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We surveyed thousands of landlords, and they told us that late rent is their #1 headache. We know that when rent doesn’t come in on time, you’re left wondering how to deal. In this article, we’re excited to share our tips for handling late rent—plus, how to avoid it in the future.

Communicate (and keep good records)

First, you should communicate before rent is even due by reminding your tenants about their upcoming rent payment. If it’s the first month of your lease, then you should also provide detailed instructions for how they can pay.

If rent is late, or the payment doesn’t clear, contact your tenant right away. Communicate what the issue is, so your tenant knows to take immediate action.

You can also send a Bad Check Notice to let your tenant know the payment didn’t clear.

We also recommend that you communicate in writing so that you have a record of the correspondence. In the case that your tenant repeatedly pays late, you’ll want documentation to prove it.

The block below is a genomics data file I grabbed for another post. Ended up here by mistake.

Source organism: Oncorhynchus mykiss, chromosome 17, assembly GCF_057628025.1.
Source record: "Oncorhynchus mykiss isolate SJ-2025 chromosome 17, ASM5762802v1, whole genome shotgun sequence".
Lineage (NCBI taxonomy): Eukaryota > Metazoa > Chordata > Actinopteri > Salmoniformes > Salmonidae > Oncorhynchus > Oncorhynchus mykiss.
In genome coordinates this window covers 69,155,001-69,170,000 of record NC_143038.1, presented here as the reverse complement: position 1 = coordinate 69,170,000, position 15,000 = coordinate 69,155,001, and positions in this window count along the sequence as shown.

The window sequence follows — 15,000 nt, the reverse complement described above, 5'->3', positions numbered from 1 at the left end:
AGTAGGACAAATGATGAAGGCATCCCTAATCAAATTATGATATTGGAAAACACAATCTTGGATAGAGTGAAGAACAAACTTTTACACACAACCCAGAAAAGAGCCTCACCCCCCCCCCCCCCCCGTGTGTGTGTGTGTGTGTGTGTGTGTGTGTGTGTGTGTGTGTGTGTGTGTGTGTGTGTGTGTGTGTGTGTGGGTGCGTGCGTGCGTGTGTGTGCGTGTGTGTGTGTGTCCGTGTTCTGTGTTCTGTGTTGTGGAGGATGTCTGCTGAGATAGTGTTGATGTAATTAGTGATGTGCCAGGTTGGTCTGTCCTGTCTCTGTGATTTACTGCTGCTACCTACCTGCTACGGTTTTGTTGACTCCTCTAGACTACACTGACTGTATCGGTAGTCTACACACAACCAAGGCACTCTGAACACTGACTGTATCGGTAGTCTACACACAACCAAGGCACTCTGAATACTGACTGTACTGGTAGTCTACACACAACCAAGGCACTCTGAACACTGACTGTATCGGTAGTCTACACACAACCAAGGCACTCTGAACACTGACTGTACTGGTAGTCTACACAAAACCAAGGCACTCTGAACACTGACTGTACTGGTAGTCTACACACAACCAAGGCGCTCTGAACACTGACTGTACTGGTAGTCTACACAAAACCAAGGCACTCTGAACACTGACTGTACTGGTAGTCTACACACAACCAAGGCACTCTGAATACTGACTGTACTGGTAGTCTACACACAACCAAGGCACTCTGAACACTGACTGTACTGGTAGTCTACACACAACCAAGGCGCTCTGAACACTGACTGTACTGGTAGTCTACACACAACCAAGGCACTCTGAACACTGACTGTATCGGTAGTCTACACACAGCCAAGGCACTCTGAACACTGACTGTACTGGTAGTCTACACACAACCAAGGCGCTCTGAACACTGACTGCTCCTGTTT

Charge a late fee

We highly recommend including a late fee in your lease. Even if you never need to use your late fee, having it, as a rule, will show your tenants that if they are late, there will be a financial consequence.

As soon as the late fee applies, you should charge it. This shows your tenants that if you have a rule, you stick to it. You can benefit from automatic late fees if you allow tenants to pay rent online.

Keep in mind that some states have a legal grace period, which means that you have to wait a certain amount of days before you actually charge your late fee. Even if it’s not the law, most landlords choose to give tenants a 5-day grace period to allow them time to pay.

Late rent notice

As soon as rent is late, you can also send a more official Late Rent Notice. This can be especially helpful in the case that you need to move forward with an eviction. If your tenant continues to pay rent late, you may want to consider sending a more serious Eviction Notice, which notifies your tenant that you expect them to resolve the issue at hand or move out by a certain date.